Problem: outdated land-use plans
In the Brazilian Amazon, WWF estimates that burning increased by almost 30 percent last year. It's unclear if that has resulted in equally high forest lost, as much burning takes place in previously cleared or damaged forests.
Detailed analysis for 1997 will not be completed for a year or more, but new Brazilian Space Agency figures for the 1994-95 burning season were released Jan. 26 and indicate a dramatic increase in the rate of forest loss.
Preliminary estimates from that agency suggest deforestation rates declined in 1996 and 1997.
But "these analyses are far too preliminary to take seriously," warns Smithsonian Institution rain forest expert Thomas Lovejoy. "The burning was greater last year than it's ever been - there's no question about that. I've seen images that show smoke covering most of Brazil. It won't be clear for a while if deforestation was equally serious."
"The real problem is that most of the land-use planning in these countries is outdated, based on the assumption that a forest has no value beyond that of its timber," fire ecologist Goldamer says.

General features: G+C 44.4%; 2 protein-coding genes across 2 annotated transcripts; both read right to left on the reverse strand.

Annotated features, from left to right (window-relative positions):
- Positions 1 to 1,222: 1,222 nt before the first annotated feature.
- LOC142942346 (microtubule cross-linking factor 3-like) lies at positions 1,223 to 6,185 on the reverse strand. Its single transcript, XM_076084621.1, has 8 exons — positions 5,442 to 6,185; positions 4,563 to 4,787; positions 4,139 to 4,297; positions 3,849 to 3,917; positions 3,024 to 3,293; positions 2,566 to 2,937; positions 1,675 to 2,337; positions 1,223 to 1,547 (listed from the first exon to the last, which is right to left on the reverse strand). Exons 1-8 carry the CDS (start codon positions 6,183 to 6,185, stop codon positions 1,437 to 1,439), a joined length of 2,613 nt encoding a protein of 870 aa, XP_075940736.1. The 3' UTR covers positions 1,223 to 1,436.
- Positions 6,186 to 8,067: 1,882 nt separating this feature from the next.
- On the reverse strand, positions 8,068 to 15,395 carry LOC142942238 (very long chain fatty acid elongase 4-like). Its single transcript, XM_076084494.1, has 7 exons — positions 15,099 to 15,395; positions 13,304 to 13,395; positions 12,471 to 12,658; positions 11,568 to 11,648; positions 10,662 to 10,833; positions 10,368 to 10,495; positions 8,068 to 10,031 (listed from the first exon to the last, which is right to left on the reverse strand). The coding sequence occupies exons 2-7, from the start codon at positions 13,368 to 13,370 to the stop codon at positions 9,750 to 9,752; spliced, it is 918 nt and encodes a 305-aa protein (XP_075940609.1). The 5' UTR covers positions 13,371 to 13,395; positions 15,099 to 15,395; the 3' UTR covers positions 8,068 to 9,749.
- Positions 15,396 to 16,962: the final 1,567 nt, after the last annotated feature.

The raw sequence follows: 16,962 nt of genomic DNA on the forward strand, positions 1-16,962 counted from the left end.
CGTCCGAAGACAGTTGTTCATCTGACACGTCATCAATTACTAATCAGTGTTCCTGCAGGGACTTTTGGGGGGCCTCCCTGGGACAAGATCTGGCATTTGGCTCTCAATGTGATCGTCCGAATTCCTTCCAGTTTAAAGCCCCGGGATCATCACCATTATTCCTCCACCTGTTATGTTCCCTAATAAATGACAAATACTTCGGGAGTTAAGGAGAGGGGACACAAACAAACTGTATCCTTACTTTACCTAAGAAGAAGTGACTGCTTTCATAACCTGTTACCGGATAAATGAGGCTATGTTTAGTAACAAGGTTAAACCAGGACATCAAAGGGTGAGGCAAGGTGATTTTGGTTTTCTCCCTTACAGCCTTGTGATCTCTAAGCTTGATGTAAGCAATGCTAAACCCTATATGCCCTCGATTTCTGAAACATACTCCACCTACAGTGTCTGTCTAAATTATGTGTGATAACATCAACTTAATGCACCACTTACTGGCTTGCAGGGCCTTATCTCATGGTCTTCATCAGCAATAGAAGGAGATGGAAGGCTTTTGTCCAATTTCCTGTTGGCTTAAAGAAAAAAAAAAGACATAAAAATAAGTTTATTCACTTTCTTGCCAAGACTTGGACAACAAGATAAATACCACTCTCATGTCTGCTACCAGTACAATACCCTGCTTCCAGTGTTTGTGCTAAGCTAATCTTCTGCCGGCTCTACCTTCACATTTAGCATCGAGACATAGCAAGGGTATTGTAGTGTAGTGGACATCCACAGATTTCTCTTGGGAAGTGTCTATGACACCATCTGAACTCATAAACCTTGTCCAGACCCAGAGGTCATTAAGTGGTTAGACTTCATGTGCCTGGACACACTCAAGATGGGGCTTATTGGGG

"They need to take into account that well-managed forests can provide timber and many other economic and environmental benefits at the same time," he says.
Some Forest Fire Hot Spots in 1997
Fires affected 540,000 to 4.2 million acres of land in 1997, most in scrubland and secondary forests. World Wildlife Fund-Indonesia estimates that up to 250,000 acres of primary forest may also have been lost.
PAPUA NEW GUINEA
Bush fires spread to highland rain forests last fall, covering the capital, Port Moresby, with dense smoke on several occasions.
There were few fires in the temperate and northern forests of the United States and Canada last year. But this could be cause for concern. Unlike their tropical cousins, burning is part of the natural ecological cycle of many northern forests. Overzealous fire suppression can leave a dangerous quantity of fuel in the forest, which can cause uncontrollable (and ecologically unhelpful) fires, according to Henry Lewis of the University of Alberta in Edmonton.
Last year may have been the worst yet for the destruction of the Amazon rain forests. Satellites detected 20,469 fires last fall, up 28 percent from 1996. But because much of the burning may have taken place in previously deforested areas, it's too early to tell if forest loss matched the scale of the fires.
An estimated 325,000 acres of vegetation burned in forest fires, including 17,000 in national parks. A hundred people were reportedly killed or badly injured by the fires.
- Colin Woodard